The Geopark Karavanke is a cross-border geopark and as such a member of the European Geoparks Network (EGN) as well as the Global Geoparks Network (GGN), assisted by UNESCO. The geopark lies at the boundary of the African and Eurasian tectonic plates. In the collision of the plates, a rock mass rose out of the seabed, forming the Alps, one of the longest mountain ranges in the world. The result of the collision produced a several-hundred-kilometres long Periadriatic fault zone, which runs directly through the Geopark Karavanke and reaches deep below its surface. The surface we see today has been forming for millions of years, and the powerful forces of nature have shaped extraordinary stalactite caves on Mt. Obir. The landscape is overgrown by unique plants, such as the Zois' bellflower, the carnivorous sundew, and the gentian. The locals live in co-existence with nature, and by that they preserve the natural heritage for generations to come.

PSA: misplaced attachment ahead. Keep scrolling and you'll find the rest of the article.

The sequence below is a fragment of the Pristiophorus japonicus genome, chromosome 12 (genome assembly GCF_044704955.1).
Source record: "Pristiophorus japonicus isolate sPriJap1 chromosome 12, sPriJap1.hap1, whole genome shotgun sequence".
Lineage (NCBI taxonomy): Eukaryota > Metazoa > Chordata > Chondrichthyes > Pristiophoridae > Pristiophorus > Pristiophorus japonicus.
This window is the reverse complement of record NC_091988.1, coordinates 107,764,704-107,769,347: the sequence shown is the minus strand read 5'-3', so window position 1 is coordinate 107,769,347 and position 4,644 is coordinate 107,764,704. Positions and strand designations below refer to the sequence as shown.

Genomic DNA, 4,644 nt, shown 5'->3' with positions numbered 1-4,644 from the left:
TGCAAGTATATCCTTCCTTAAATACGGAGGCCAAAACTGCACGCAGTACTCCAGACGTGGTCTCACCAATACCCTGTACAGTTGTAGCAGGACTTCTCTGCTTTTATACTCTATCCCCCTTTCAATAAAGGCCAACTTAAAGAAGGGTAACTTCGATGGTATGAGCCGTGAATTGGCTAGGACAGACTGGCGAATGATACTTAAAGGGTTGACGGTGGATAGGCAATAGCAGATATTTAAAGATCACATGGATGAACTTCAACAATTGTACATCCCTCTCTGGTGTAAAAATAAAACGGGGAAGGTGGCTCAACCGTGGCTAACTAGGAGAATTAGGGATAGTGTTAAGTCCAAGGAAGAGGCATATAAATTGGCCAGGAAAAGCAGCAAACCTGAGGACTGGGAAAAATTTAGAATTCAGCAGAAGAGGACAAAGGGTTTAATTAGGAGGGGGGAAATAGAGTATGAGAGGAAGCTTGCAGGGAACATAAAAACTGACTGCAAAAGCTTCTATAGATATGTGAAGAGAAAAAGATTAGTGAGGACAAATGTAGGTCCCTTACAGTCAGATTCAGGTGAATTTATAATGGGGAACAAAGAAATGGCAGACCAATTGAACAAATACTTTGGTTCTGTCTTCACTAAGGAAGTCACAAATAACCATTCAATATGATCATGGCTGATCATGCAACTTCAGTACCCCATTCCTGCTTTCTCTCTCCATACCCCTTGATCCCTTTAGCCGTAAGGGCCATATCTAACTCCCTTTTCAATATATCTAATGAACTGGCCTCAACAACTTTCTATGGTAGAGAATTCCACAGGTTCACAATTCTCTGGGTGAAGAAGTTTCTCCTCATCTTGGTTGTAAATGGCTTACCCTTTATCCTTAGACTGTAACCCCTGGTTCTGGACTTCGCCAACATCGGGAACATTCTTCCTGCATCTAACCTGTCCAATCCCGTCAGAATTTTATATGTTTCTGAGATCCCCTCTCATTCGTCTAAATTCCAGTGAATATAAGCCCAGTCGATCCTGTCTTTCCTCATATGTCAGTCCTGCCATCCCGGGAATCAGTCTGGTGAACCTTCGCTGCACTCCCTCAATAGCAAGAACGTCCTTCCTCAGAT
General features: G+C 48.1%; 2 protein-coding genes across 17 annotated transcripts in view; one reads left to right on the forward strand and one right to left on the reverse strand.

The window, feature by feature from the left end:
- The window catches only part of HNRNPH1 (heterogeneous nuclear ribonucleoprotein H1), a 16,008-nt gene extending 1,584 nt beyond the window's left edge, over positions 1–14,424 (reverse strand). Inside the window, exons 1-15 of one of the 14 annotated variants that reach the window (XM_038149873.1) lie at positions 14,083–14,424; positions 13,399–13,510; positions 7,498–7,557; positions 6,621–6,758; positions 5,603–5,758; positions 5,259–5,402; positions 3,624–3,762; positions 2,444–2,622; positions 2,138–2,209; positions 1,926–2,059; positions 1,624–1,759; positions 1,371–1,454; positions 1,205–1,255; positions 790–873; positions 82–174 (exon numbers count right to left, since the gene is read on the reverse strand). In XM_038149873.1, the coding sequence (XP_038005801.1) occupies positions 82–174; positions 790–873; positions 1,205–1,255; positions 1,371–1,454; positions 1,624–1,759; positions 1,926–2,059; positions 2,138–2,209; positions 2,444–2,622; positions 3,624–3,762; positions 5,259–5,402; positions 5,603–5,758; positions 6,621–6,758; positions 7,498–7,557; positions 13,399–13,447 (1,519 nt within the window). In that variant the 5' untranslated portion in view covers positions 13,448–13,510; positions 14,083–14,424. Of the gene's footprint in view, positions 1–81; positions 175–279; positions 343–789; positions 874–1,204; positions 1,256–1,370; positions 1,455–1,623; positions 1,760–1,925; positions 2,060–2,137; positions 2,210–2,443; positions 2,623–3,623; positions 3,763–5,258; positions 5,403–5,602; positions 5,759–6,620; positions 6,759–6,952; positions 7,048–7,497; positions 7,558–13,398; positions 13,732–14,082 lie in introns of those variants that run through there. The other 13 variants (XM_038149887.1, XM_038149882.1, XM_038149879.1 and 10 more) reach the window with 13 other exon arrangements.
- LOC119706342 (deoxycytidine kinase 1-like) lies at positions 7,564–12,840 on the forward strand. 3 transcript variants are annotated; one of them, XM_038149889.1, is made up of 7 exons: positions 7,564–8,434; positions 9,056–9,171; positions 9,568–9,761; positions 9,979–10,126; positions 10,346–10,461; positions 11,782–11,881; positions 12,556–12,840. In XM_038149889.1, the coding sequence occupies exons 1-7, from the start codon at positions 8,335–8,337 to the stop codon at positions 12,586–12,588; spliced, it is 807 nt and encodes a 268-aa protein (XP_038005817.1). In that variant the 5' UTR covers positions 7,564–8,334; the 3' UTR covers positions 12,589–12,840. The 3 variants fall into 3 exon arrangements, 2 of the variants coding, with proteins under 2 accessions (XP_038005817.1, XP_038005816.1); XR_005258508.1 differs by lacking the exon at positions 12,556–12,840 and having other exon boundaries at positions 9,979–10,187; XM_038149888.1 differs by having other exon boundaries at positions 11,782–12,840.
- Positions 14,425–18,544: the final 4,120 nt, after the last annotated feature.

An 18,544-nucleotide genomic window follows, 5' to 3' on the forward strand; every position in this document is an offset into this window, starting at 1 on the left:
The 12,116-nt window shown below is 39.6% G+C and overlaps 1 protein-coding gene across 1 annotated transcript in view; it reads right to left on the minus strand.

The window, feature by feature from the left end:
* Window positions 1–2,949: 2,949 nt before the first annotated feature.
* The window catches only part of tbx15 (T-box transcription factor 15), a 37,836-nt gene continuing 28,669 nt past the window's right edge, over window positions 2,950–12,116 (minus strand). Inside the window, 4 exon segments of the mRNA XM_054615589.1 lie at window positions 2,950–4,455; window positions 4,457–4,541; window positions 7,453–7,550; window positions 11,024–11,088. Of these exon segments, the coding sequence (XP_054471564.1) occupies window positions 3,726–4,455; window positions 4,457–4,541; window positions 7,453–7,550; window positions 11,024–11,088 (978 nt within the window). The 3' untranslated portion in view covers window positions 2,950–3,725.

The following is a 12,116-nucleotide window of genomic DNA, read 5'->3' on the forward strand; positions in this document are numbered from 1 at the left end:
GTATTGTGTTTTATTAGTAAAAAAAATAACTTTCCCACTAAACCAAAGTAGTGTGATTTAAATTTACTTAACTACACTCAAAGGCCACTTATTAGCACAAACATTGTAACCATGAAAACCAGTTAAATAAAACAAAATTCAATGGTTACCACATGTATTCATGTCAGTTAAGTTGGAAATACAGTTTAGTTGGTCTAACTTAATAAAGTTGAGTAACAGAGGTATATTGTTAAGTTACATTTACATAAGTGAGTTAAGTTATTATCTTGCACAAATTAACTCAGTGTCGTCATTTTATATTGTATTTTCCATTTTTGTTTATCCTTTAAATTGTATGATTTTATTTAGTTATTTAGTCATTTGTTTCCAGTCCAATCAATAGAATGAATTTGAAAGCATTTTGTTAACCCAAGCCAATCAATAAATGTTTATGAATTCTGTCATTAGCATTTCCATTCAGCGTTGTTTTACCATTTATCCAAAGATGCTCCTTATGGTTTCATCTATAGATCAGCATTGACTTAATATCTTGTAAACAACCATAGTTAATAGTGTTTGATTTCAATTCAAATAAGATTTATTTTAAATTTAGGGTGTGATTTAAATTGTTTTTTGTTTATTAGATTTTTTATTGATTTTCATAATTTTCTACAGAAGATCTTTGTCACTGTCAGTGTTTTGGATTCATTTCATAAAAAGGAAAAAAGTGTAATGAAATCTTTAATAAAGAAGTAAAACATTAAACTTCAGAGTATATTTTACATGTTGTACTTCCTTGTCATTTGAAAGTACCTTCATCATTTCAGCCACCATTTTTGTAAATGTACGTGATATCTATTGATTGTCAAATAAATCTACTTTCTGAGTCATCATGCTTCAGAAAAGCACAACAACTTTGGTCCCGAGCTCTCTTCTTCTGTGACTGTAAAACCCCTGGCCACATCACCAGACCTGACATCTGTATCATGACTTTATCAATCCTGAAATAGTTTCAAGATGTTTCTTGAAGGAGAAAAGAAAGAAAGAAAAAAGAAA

All the information about the Geopark Karavanke is provided by the Podzemlje Pece Tourist Mine and Museum on the Slovenian side of the geopark, and by the Obir Caves in Bad Eisenkappel on the Austrian side.

The World of Minerals

The Geopark Karavanke prides itself on beautiful minerals, rare in other parts of the world. These are the orange-coloured wolfenite, the brown-coloured dravite, the white-coloured calcite, the silver-coloured galenite, the usually overlooked sphalerite, and mercury.

Some of these minerals used to be mined for ore under Mt. Peca and Mt. Obir but can nowadays be seen in museums.

Geopark Karavanke Information Center

Glančnik 8, SI-2392 Mežica

T: +386 (0)2 870 0180



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